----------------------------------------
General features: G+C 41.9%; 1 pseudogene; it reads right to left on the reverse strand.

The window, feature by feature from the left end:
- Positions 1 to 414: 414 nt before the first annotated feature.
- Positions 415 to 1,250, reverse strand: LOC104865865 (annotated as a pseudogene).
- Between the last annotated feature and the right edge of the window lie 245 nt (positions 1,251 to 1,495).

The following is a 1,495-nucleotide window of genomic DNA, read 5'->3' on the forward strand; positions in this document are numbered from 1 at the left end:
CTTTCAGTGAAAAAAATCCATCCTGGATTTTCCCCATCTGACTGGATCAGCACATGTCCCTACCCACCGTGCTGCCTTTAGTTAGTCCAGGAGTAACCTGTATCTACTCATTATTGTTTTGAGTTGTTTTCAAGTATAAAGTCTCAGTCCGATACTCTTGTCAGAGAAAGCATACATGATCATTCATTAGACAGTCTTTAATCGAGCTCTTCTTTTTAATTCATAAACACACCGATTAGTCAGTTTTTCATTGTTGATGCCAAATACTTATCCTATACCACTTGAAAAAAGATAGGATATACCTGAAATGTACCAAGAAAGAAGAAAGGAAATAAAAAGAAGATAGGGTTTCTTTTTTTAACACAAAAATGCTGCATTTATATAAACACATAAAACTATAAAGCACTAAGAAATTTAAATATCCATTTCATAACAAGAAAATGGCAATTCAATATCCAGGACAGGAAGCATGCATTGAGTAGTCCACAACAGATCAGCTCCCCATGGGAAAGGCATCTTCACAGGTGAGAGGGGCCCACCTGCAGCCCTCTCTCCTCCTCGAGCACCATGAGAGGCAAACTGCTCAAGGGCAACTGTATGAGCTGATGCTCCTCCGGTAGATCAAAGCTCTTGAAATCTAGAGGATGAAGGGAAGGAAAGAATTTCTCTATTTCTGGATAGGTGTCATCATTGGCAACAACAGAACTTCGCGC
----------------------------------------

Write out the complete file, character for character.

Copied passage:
General features: G+C 41.9%; 1 pseudogene; it reads right to left on the reverse strand.

The window, feature by feature from the left end:
- Positions 1 to 414: 414 nt before the first annotated feature.
- Positions 415 to 1,250, reverse strand: LOC104865865 (annotated as a pseudogene).
- Between the last annotated feature and the right edge of the window lie 245 nt (positions 1,251 to 1,495).

The following is a 1,495-nucleotide window of genomic DNA, read 5'->3' on the forward strand; positions in this document are numbered from 1 at the left end:
CTTTCAGTGAAAAAAATCCATCCTGGATTTTCCCCATCTGACTGGATCAGCACATGTCCCTACCCACCGTGCTGCCTTTAGTTAGTCCAGGAGTAACCTGTATCTACTCATTATTGTTTTGAGTTGTTTTCAAGTATAAAGTCTCAGTCCGATACTCTTGTCAGAGAAAGCATACATGATCATTCATTAGACAGTCTTTAATCGAGCTCTTCTTTTTAATTCATAAACACACCGATTAGTCAGTTTTTCATTGTTGATGCCAAATACTTATCCTATACCACTTGAAAAAAGATAGGATATACCTGAAATGTACCAAGAAAGAAGAAAGGAAATAAAAAGAAGATAGGGTTTCTTTTTTTAACACAAAAATGCTGCATTTATATAAACACATAAAACTATAAAGCACTAAGAAATTTAAATATCCATTTCATAACAAGAAAATGGCAATTCAATATCCAGGACAGGAAGCATGCATTGAGTAGTCCACAACAGATCAGCTCCCCATGGGAAAGGCATCTTCACAGGTGAGAGGGGCCCACCTGCAGCCCTCTCTCCTCCTCGAGCACCATGAGAGGCAAACTGCTCAAGGGCAACTGTATGAGCTGATGCTCCTCCGGTAGATCAAAGCTCTTGAAATCTAGAGGATGAAGGGAAGGAAAGAATTTCTCTATTTCTGGATAGGTGTCATCATTGGCAACAACAGAACTTCGCGC